NORTH KOREA KP Democratic Peoples Republic of Korea, DPRK
NORTHERN IRELAND UK United Kingdom, "Ulster"
NORWAY NO Kingdom of Norway, (Kongeriket) Norge
OMAN OM Sultanate of Oman
PAGO PAGO AS (See American Samoa)
PAKISTAN PK Islamic Republic of Pakistan
PALAU PW (Use USA address)
PALISTINIAN TERRITORY PS Palestine, West Bank, Gaza Strip
PANAMA PA República de Panama
PARAGUAY PY República del Paraguay, Republic of Paraguay
PERU PE República del Peru, Republic of Peru
PHILIPPINES PH Philipine Islands, Republic of the Philipines, Republika ng Pilipinas
POLAND PL (Rzeczpospolita) Polska, Republic of Poland
PORTUGAL PT Republica Portuguesa
PUERTO RICO PR Commonwealth of Puerto Rico, Borinquen (Use USA address)
QATAR AQ State of Qatar, Dawlat Qatar
REPUBLIC OF THE CONGO CG République du Congo, Congo/Brazzaville, Middle Congo,
ROMANIA RO Rumania, Roumania
RUSSIA RU Russian Federation, Rossiya, Rossiyskaya Federatsiya, RSFSR, CIS
RWANDA RW Ruanda, Republika y'u Rwanda
SAINT CROIX VI (See US Virgian Islands)
SAINT JOHN VI (See US Virgian Islands)
SAINT KITTS AND NEVIS KN Federation of Saint Kitts and Nevis
SAINT THOMAS VI (See US Virgian Islands)
SAMOA WS Independent State of Samoa, Western Samoa
SAN MARINO SM Repubblica di San Marino (inside Italy)
SAO TOME AND PRINCIPE ST São Tome e Principe, Democratic Republic of Sao Tome and Principe, Republica Democratica de São Tome e Principe
SARK -- Channel Islands, Address through Guernsey
SAUDI ARABIA SA Kingdom of Saudi Arabia
SCOTLAND UK Alba, United Kingdom, Great Britain
SENEGAL SN République du Sénégal
SERBIA-MONTENEGRO YU (Federal Replublic of) Yugoslavia, (Savezna Republika) Jugoslavija, Serbia, Montenegro, Kosovo (2)
SEYCHELLES SC Republic of Seychelles
SIERRA LEONE SL Republic of Sierra Leone
SINGAPORE SG Republic of Singapore
SLOVAK REPUBLIC SK Slovakia, Republic of Slovakia, Slovensko, Slovenská Republica
SLOVENIA SI Slovenija, Republic of Slovenia
SOLOMON ISLANDS SB British Solomon Islands
SOMALIA SO Somali Democratic Republic
SOUTH AFRICA ZA Republic of South Africa, Union of South Africa
SPAIN ES Kingdom of Spain, España
SRI LANKA LK Democratic Socialist Republic of Sri Lanka, Ceylon
SUDAN SD Republic of the Sudan, (Jumhuriyat) As-Sudan
SURINAME SR Republiek Suriname, Dutch Guiana
SWAZILAND SZ Kingdom of Swaziland
SWEDEN SE (Konungariket) Sverige, Kingdom of Sweden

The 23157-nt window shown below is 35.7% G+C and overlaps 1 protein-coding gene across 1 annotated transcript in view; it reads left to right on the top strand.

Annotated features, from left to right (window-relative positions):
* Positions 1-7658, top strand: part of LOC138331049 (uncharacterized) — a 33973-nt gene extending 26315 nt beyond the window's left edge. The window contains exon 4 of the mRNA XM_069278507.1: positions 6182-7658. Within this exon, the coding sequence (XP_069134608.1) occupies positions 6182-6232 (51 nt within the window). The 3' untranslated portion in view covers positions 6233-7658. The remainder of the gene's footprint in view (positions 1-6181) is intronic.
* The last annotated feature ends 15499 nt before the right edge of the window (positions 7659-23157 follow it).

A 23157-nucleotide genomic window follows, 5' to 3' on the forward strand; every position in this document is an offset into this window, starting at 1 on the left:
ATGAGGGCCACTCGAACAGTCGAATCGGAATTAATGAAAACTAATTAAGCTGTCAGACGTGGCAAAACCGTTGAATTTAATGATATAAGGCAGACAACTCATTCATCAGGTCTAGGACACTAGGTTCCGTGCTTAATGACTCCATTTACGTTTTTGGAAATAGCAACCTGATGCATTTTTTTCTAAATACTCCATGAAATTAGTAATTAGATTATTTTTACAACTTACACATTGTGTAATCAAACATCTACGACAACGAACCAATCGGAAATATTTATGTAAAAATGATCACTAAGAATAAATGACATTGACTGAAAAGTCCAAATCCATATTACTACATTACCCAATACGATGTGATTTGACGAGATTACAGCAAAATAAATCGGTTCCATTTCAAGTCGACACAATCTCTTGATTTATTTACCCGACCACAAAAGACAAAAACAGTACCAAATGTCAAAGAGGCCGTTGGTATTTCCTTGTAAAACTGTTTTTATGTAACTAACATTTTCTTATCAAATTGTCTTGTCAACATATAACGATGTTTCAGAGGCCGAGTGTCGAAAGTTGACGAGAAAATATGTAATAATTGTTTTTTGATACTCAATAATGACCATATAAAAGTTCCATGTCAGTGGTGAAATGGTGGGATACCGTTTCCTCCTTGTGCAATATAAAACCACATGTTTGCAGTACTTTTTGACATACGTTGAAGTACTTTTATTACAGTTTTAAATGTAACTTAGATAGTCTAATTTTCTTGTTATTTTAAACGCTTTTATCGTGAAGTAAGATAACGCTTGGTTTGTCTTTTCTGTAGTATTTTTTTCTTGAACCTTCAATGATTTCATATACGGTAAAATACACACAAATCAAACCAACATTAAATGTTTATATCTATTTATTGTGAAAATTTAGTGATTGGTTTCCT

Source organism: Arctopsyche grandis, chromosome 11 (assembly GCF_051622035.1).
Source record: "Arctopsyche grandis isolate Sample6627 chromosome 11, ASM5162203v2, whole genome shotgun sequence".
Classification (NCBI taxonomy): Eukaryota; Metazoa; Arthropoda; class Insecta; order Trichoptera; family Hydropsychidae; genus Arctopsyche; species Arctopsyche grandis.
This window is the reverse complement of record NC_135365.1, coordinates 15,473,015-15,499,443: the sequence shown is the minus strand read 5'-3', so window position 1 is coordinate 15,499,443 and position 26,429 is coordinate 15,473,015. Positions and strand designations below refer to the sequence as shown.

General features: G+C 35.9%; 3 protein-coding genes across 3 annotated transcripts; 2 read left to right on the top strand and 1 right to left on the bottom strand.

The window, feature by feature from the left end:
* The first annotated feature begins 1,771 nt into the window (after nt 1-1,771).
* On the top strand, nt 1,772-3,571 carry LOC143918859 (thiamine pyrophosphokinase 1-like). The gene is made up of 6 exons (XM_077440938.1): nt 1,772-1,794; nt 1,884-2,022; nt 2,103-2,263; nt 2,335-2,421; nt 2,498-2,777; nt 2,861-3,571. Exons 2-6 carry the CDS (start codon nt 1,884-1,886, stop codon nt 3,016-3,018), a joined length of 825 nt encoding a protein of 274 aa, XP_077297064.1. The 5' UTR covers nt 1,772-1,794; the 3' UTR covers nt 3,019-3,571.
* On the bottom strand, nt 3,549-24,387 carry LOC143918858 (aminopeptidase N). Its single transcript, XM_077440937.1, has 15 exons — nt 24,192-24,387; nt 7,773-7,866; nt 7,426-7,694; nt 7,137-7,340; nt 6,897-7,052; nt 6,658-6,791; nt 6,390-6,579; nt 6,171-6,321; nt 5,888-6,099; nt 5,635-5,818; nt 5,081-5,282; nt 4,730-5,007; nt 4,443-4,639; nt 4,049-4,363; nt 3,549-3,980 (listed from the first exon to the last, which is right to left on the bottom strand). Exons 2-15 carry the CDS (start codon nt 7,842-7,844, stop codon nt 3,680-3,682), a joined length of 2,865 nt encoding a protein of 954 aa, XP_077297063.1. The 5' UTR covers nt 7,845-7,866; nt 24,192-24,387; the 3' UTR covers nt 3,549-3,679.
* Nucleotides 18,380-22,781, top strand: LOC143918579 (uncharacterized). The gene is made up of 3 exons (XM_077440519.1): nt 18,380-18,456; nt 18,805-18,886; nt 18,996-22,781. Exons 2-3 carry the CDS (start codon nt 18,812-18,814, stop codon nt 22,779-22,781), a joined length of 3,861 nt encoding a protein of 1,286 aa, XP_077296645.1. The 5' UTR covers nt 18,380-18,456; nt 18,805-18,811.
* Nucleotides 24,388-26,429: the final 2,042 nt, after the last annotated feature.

SWITZERLAND CH Schweiz, Suisse, Svizzera, Confœderatio Helvetica
SYRIA SY Syrian Arab Republic, United Arab Republic
TAHITI PF Polynésie Française, French Polynesia
TAIWAN TW Republic of China, ROC, Formosa
TANZANIA TZ United Republic of Tanzania, Tanganyika and Zanzibar
THAILAND TH Kingdom of Thailand, Siam
TINIAN MP (See Northern Mariana Islands)
TOGO TG République Togolaise, Togolese Republic, French Togoland
TONGA TO Kingdom of Tonga, Friendly Islands
TRINIDAD AND TOBAGO TT Republic of Trinidad and Tobago
TRUK FM (See Micronesia)
TUNISIA TN Tunis, Al Jumhuriyah at Tunisiyah
TURKEY TR Turkïye (Cumhuriyeti), Republic of Turkey
TUVALU TV Ellice Islands
UGANDA UG Republic of Uganda
UKRAINE UA Ukrainia, The Ukraine, Ukrayina, Ukrainian National Republic, Ukrainian SSR, CIS
UNITED ARAB EMIRATES AE Al Imarat al Arabiyah al Muttahidah, Trucial Oman
UNITED KINGDOM UK See: England, Scotland, Wales, Northern Ireland
URUGUAY UY República Oriental del Uruguay (ROU)
USA US United States, United States of America, EEUU, США
UZBEKISTAN UZ O'zbekiston (Respublikasi), Uzbek SSR
VANUATU VU Republic of Vanuatu, New Hebrides
VATICAN CITY VA Holy See, Santa Sede, (Stata della) Citta del Vaticano
VENEZUELA VE República Bolivariana de Venezuela, Bolivarian Republic of Venezuela
VIETNAM VN Việt Nam, Socialist Replublic of Viet Nam, Indochina, Annam
WALES UK Cymru, United Kingdom, Great Britain
YEMEN YE Republic of Yemen
ZAMBIA ZM Republic of Zambia, Northern Rhodesia and Nyasaland
ZIMBABWE ZW Republic of Zimbabwe, Southern Rhodesia


  1. The USPS IMM lists the French name, Côte d'Ivoire (complete with circumflex) and not the English name.


  1. Some of the Aleutian Islands, by Japan, as well as the French West Indies; in the period 1940-1943, Martinique's Vichy government was technically at war with the USA and its allies. This was the setting for the Howard Hawks / Humphrey Bogart / Lauren Becall film, To Have and Have Not, as well as the coming of age of Franz Fanon.
  2. Nigerien or Nigerois.
  3. Queen Elizabeth I (who is the same person as Queen Elizabeth II of England).
  4. The flag of England is:       The Union Flag is:  
  5. The UK of course, and...? Ken Westmoreland has the best answer so for: "Australia (on coins and perhaps certain notes), New Zealand (on coins), Canada (on coins and the $20 note). Fiji (on both even though it became a republic in 1987!!). Papua New Guinea, Kina, and Solomon Islands Dollar, at least on coins. Scottish and Northern Ireland banknotes don't; Jersey, Guernsey and Isle of Man ones do. Gibraltar, Falklands, and St Helena do and still use sterling (although they're considered 'foreign' by UK banks!). Bermuda (dollar on par with greenback since 1970). British Virgin Islands use US Dollar, other Overseas Territories in the region use Eastern Caribbean dollar; not sure if they have the Queen on their coins, although all except Dominica still have the Queen as head of state. Jamaica and Barbados still have the Queen as head of state, but don't have her on their money, although the Bahamas may do (like Bermuda, local dollar on par with greenback). All notes and coins with HM's portraits in Hong Kong were withdrawn from circulation before the handover in 1997." Also: Belize banknotes have the Queen's portrait (I don't know about coins).